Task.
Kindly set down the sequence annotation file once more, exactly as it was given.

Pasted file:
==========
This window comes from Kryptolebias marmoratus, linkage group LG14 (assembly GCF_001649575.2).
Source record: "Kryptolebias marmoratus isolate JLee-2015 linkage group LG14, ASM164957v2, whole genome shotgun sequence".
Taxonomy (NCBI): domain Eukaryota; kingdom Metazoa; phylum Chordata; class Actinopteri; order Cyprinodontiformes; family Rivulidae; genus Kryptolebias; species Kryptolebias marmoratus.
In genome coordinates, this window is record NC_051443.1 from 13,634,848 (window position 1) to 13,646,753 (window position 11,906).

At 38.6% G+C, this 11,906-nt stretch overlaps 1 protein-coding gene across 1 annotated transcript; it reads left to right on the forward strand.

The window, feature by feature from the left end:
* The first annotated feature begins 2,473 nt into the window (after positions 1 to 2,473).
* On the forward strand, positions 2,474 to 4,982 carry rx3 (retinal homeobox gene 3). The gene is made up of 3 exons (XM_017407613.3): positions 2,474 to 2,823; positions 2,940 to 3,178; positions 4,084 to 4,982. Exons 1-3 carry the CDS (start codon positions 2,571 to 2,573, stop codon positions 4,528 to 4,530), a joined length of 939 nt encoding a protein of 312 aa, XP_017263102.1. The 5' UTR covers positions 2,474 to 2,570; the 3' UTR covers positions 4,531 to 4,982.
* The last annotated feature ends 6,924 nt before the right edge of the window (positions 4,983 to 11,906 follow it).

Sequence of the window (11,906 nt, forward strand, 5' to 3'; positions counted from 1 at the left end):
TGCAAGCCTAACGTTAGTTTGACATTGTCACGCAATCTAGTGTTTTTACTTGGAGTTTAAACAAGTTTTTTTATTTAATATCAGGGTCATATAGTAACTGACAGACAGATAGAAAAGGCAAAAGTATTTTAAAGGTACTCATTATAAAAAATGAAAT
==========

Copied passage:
This window comes from Kryptolebias marmoratus, linkage group LG14 (assembly GCF_001649575.2).
Source record: "Kryptolebias marmoratus isolate JLee-2015 linkage group LG14, ASM164957v2, whole genome shotgun sequence".
Taxonomy (NCBI): domain Eukaryota; kingdom Metazoa; phylum Chordata; class Actinopteri; order Cyprinodontiformes; family Rivulidae; genus Kryptolebias; species Kryptolebias marmoratus.
In genome coordinates, this window is record NC_051443.1 from 13,634,848 (window position 1) to 13,646,753 (window position 11,906).

At 38.6% G+C, this 11,906-nt stretch overlaps 1 protein-coding gene across 1 annotated transcript; it reads left to right on the forward strand.

The window, feature by feature from the left end:
* The first annotated feature begins 2,473 nt into the window (after positions 1 to 2,473).
* On the forward strand, positions 2,474 to 4,982 carry rx3 (retinal homeobox gene 3). The gene is made up of 3 exons (XM_017407613.3): positions 2,474 to 2,823; positions 2,940 to 3,178; positions 4,084 to 4,982. Exons 1-3 carry the CDS (start codon positions 2,571 to 2,573, stop codon positions 4,528 to 4,530), a joined length of 939 nt encoding a protein of 312 aa, XP_017263102.1. The 5' UTR covers positions 2,474 to 2,570; the 3' UTR covers positions 4,531 to 4,982.
* The last annotated feature ends 6,924 nt before the right edge of the window (positions 4,983 to 11,906 follow it).

Sequence of the window (11,906 nt, forward strand, 5' to 3'; positions counted from 1 at the left end):
TGCAAGCCTAACGTTAGTTTGACATTGTCACGCAATCTAGTGTTTTTACTTGGAGTTTAAACAAGTTTTTTTATTTAATATCAGGGTCATATAGTAACTGACAGACAGATAGAAAAGGCAAAAGTATTTTAAAGGTACTCATTATAAAAAATGAAAT